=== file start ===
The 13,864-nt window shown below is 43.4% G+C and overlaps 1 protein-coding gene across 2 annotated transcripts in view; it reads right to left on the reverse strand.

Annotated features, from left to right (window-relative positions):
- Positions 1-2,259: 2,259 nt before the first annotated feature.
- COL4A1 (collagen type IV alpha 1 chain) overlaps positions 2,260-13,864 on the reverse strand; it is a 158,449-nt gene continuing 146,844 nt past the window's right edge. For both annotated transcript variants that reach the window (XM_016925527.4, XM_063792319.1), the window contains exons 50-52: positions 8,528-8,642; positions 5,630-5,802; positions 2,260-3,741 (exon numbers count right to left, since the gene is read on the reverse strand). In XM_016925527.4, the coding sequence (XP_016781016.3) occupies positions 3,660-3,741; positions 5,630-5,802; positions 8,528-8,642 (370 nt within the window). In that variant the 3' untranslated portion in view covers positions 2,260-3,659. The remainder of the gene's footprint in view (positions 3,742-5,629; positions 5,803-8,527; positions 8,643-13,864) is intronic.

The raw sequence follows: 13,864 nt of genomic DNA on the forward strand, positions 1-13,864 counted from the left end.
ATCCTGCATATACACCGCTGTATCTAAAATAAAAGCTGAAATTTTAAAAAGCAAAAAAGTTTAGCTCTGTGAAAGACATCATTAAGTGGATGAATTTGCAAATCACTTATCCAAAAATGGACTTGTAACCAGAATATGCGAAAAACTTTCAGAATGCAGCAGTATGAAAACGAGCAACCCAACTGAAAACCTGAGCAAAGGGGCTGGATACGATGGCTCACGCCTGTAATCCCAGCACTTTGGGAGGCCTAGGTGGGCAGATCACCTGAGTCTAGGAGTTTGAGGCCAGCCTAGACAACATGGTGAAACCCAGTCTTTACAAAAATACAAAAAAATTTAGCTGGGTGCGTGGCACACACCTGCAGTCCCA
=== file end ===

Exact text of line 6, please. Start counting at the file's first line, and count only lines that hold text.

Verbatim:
ATCCTGCATATACACCGCTGTATCTAAAATAAAAGCTGAAATTTTAAAAAGCAAAAAAGTTTAGCTCTGTGAAAGACATCATTAAGTGGATGAATTTGCAAATCACTTATCCAAAAATGGACTTGTAACCAGAATATGCGAAAAACTTTCAGAATGCAGCAGTATGAAAACGAGCAACCCAACTGAAAACCTGAGCAAAGGGGCTGGATACGATGGCTCACGCCTGTAATCCCAGCACTTTGGGAGGCCTAGGTGGGCAGATCACCTGAGTCTAGGAGTTTGAGGCCAGCCTAGACAACATGGTGAAACCCAGTCTTTACAAAAATACAAAAAAATTTAGCTGGGTGCGTGGCACACACCTGCAGTCCCA